Japan said it opposed changes to the G7 nations as it pushed back against a reform plan by US President Donald Trump that would have rival South Korea this year join in an expanded meeting. Tokyo has told the US it stands against South Korea’s participation on the grounds of differences in policy on China and North Korea, Kyodo News reported this weekend, citing more than one source related to Japanese and US diplomacy. Japan also wants to maintain its status as the only Asian country in the group, the news agency added. Japanese Chief Cabinet Secretary Yoshihide Suga yesterday told reporters that
The onset of summer has sparked a rise in incidents of “mask rage” in South Korea as more hot and bothered commuters either refuse to wear face coverings or leave parts of their faces exposed. In South Korea, Japan and other countries in East Asia, widespread mask wearing has been cited as one possible explanation for the region’s relative success in bringing the COVID-19 pandemic under control. South Korea, one of the first countries outside China to be affected by the virus, flattened the coronavirus curve in April, although it is now struggling with dozens of daily cases, mainly in and around
‘WOULD NOT COMPLY’: The company’s user data are kept in Singapore and it would not turn the data over to Beijing even if asked, TikTok chief executive Kevin Mayer said Social media app TikTok has distanced itself from Beijing after India banned 59 Chinese apps in the country, according to a correspondence seen by Reuters. In a letter to the Indian government dated on Sunday last week and seen by Reuters on Friday, TikTok chief executive Kevin Mayer said the Chinese government has never requested user data, nor would the company turn it over if asked. TikTok, which is not available in China, is owned by China’s ByteDance, but has sought to distance itself from its Chinese roots to appeal to a global audience. Along with 58 other Chinese apps, including Tencent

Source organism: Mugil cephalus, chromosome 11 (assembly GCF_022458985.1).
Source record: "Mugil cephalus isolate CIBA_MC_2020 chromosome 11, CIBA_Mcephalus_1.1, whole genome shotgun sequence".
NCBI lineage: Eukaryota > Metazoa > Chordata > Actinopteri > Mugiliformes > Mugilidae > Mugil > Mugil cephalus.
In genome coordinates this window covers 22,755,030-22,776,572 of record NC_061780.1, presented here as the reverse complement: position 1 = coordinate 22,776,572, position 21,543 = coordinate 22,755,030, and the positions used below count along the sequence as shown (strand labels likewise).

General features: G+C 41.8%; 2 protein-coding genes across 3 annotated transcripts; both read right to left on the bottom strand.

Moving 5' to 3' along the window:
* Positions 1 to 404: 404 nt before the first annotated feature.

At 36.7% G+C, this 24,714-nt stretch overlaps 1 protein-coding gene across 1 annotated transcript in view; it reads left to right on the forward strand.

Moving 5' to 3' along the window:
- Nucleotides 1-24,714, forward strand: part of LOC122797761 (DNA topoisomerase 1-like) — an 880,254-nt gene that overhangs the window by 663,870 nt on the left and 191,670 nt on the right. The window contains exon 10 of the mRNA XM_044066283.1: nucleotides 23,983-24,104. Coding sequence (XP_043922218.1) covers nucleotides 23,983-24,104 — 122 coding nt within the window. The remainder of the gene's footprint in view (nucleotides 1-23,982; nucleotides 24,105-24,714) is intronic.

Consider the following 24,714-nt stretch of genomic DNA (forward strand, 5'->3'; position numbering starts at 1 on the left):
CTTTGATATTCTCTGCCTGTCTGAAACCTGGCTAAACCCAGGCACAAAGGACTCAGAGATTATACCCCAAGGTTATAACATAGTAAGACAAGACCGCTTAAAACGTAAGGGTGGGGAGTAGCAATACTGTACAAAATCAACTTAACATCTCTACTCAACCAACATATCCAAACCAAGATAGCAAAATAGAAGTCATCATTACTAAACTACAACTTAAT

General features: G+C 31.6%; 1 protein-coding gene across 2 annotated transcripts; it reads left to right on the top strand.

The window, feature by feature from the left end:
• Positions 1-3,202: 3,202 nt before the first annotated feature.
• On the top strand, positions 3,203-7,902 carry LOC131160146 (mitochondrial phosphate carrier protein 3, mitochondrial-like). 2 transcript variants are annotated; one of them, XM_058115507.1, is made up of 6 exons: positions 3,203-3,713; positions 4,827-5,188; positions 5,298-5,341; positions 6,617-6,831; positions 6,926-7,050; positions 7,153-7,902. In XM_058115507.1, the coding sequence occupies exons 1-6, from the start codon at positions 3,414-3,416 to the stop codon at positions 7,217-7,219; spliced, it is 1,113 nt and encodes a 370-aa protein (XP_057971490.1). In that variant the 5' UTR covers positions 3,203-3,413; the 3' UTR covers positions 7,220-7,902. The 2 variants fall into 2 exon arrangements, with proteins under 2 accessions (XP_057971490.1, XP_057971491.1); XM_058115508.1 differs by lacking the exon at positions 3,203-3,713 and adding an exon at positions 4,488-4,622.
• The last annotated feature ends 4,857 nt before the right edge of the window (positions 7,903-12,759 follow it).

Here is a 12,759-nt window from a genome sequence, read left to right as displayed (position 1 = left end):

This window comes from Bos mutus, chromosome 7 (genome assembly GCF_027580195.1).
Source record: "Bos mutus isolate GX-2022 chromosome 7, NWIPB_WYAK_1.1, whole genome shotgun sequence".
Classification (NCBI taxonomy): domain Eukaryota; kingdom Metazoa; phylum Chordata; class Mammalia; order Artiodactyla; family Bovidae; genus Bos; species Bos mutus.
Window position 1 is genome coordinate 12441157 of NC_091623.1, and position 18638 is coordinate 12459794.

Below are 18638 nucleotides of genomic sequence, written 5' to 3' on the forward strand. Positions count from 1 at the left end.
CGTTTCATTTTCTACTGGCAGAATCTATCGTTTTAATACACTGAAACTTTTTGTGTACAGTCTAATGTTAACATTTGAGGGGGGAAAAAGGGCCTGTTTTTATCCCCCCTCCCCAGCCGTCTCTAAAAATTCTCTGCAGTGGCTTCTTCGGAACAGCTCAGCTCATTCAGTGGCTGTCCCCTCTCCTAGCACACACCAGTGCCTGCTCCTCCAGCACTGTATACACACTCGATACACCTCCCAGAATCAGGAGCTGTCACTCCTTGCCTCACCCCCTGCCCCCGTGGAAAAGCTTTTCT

PLAYING THE VICTIM? A Chinese spokesman sent a statement to Australian media saying that Beijing had ‘irrefutable’ evidence of Canberra’s widescale espionage Australia yesterday unveiled the “largest-ever” boost in cybersecurity spending, days after Australian Prime Minister Scott Morrison spoke out about a wave of state-sponsored attacks suspected to have been carried out by China. Morrison and government officials said the country would spend an additional A$1.35 billion (US$928 million) on cybersecurity, about a 10 percent hike, taking the budget for the next decade to A$15 billion. The largest chunk of the new money would help create 500 jobs within the Australian Signals Directorate, the government’s communications intelligence agency. Morrison on June 19 said that a “state-based actor” was targeting a host of